Both the UAE and Bahrain, in normalizing relations with Israel, decided to abrogate these long-standing United Nation’s resolutions.
Too Little, Too Late—Palestinians Unite Against “Normalization”
Under the pressure of the UAE and Bahrain normalizing relations with Israel, the Palestinian political factions joined arms with each other and began mending their fences. The divisions, based on West Bank’s Fatah and Gaza’s Hamas parties, decided to unify in the face of the new Arab-Israeli diplomatic relations, relations that, according to Al-Jazeera, undermine “long-standing Arab demands that Israel ends its decades-long occupation and agree on a two-state solution with the Palestinians.” Fatah and Gaza agreed on a ‘unified field leadership’ to commence a popular resistance against the occupation. If nothing else, then, the diplomacy enacted between Israel and the Arab countries has served to facilitate a reconciliation between Fatah and Hamas.
Such a reconciliation is critical at this moment, according to Palestinian political analyst, Husam al-Dajani. Quoted in Al-Jazeera, al-Dajani noted, “The Palestinians’ unity efforts come at a very sensitive time, where the Palestinian cause is exposed to serious and strategic threats and challenges, starting with the American administration’s efforts to impose facts on the ground to legitimize the Israeli occupation, and the Israeli plans to annex the West Bank.” Al-Dajani further asserted that the two Palestinian movements must end their division to confront these most recent threats and challenges.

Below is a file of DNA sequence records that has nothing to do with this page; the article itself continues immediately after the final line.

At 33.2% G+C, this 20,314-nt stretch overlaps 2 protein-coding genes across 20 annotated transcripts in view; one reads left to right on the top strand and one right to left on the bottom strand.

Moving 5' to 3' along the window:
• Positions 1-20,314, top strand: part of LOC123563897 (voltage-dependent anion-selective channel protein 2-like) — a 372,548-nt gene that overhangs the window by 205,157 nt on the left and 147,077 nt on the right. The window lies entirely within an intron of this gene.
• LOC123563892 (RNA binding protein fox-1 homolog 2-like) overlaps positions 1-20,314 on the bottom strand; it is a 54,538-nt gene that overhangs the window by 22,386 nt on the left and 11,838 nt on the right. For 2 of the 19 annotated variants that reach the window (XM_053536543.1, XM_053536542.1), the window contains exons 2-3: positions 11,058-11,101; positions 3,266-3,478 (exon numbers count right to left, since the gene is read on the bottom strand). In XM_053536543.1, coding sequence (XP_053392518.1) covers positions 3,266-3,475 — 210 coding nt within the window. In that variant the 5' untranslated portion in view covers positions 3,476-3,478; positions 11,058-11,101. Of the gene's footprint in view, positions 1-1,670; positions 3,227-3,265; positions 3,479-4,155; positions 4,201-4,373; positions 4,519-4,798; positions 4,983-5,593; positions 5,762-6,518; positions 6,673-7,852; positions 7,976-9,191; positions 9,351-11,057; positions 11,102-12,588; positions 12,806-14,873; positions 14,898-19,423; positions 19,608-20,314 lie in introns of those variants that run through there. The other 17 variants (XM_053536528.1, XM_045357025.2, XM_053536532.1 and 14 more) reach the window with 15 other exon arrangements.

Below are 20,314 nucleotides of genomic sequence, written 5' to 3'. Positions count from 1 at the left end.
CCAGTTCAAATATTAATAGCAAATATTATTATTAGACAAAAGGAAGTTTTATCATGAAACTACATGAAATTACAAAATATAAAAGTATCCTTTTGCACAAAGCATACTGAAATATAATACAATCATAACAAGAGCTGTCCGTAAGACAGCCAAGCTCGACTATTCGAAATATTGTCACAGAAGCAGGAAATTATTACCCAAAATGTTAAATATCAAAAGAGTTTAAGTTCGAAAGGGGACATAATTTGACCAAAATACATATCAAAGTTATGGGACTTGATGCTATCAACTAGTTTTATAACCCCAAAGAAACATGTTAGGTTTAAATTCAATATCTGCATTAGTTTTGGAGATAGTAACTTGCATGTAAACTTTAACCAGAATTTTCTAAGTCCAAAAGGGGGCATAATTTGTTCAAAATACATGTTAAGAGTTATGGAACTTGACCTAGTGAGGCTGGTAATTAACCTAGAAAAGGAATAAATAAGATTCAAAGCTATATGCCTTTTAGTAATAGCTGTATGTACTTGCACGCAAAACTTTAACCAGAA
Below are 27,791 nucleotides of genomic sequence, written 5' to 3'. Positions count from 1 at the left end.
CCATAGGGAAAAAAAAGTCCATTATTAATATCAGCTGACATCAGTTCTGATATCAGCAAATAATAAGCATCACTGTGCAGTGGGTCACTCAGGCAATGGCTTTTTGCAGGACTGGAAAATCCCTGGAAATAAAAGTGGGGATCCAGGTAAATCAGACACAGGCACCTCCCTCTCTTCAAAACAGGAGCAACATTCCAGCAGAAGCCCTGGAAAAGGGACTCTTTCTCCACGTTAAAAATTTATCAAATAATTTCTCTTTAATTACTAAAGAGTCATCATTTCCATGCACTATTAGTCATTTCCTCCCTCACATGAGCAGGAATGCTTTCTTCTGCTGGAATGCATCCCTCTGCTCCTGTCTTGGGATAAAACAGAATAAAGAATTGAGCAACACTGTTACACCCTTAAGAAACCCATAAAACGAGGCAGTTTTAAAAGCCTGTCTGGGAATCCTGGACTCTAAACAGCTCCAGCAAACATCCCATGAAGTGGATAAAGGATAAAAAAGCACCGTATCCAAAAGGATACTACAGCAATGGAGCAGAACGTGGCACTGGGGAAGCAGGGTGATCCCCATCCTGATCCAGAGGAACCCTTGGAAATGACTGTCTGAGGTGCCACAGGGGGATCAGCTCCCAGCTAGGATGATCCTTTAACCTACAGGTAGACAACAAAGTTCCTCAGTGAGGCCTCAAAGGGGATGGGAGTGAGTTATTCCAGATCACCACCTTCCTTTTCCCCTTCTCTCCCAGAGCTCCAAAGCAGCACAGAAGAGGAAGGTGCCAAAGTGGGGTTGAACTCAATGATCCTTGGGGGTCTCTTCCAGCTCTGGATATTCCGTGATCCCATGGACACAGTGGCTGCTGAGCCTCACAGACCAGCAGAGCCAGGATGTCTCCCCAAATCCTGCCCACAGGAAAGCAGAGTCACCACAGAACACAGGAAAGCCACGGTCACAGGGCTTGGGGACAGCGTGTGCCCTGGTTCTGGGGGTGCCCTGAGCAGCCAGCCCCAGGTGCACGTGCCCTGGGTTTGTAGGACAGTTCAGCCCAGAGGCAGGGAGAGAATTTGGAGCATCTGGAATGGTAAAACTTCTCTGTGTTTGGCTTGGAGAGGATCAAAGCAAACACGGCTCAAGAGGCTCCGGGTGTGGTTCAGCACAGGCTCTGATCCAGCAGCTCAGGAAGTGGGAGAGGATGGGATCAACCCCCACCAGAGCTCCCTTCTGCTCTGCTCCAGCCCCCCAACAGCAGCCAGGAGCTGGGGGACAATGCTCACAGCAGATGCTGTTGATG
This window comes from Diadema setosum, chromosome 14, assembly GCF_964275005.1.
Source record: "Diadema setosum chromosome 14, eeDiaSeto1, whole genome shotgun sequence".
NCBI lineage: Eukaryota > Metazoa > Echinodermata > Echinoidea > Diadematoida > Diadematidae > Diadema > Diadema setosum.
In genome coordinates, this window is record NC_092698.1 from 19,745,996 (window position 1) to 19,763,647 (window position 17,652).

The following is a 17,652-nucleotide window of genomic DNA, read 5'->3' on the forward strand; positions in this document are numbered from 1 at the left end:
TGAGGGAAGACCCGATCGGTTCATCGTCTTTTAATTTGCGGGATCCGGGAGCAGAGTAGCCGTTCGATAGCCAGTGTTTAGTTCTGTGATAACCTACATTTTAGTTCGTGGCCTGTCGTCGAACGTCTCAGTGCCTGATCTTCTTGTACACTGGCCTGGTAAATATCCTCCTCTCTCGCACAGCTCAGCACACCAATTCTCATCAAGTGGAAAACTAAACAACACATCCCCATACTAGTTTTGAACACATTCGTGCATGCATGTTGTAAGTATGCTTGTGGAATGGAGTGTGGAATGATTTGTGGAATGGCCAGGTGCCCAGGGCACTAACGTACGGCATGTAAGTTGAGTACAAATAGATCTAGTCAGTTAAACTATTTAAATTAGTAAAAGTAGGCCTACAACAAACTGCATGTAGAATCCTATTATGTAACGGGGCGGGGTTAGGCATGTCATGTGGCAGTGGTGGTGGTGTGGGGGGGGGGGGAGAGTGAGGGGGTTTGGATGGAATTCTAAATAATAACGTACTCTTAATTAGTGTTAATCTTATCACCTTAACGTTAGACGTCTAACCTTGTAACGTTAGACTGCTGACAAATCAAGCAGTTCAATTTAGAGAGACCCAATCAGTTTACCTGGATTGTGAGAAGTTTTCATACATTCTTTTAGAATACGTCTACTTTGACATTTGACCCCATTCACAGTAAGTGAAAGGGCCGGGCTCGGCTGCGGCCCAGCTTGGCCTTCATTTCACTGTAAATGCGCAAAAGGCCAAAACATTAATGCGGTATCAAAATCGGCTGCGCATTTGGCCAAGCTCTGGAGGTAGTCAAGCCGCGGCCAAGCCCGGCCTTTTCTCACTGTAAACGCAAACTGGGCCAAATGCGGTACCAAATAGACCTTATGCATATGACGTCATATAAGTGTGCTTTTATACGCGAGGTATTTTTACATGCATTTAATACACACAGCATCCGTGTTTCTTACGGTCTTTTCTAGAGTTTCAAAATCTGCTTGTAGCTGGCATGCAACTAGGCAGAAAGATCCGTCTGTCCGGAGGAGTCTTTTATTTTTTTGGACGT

Rejecting the Israeli and American measures against the Palestinians is a major goal of the unified field leadership. More important as the preferred strategy, however, seems to be Fatha and Hamas’ determination to participate in non-violent popular resistance. Their expectation is to enact such resistance in the West Bank soon. The leadership did not detail the plan.
As Israeli-Arab diplomacy continues to grow, the Palestinian issue will only become more blurred. Non-violent popular resistance may raise that issue to a slightly higher level of concern, but unless some key Arab countries and, perhaps a new U.S. administration more favorable to the Palestinians come onto the scene, we shouldn’t get our hopes up too high.
“Israel’s envoy to US: At least 2 more Arab states will normalize ties by January,” Times of Israel, 9/20/2020”
“By signing a deal with Israel, two Arab countries have betrayed Palestinians,” Globe and Mail, 9/14/2020
“Palestinians unify as Arab states ‘normalise’ Israel relations,” Al-Jazeera, 9/15/2020
John Mason, PhD., who focuses on Arab culture, society, and history, is the author of LEFT-HANDED IN AN ISLAMIC WORLD: An Anthropologist’s Journey into the Middle East, New Academia Publishing, 2017. He has taught at the University of Libya, Benghazi, Rennselaer Polytechnic Institute in New York, and the American University in Cairo; John served with the United Nations in Tripoli, Libya, and consulted extensively on socioeconomic and political development for USAID and the World Bank in 65 countries.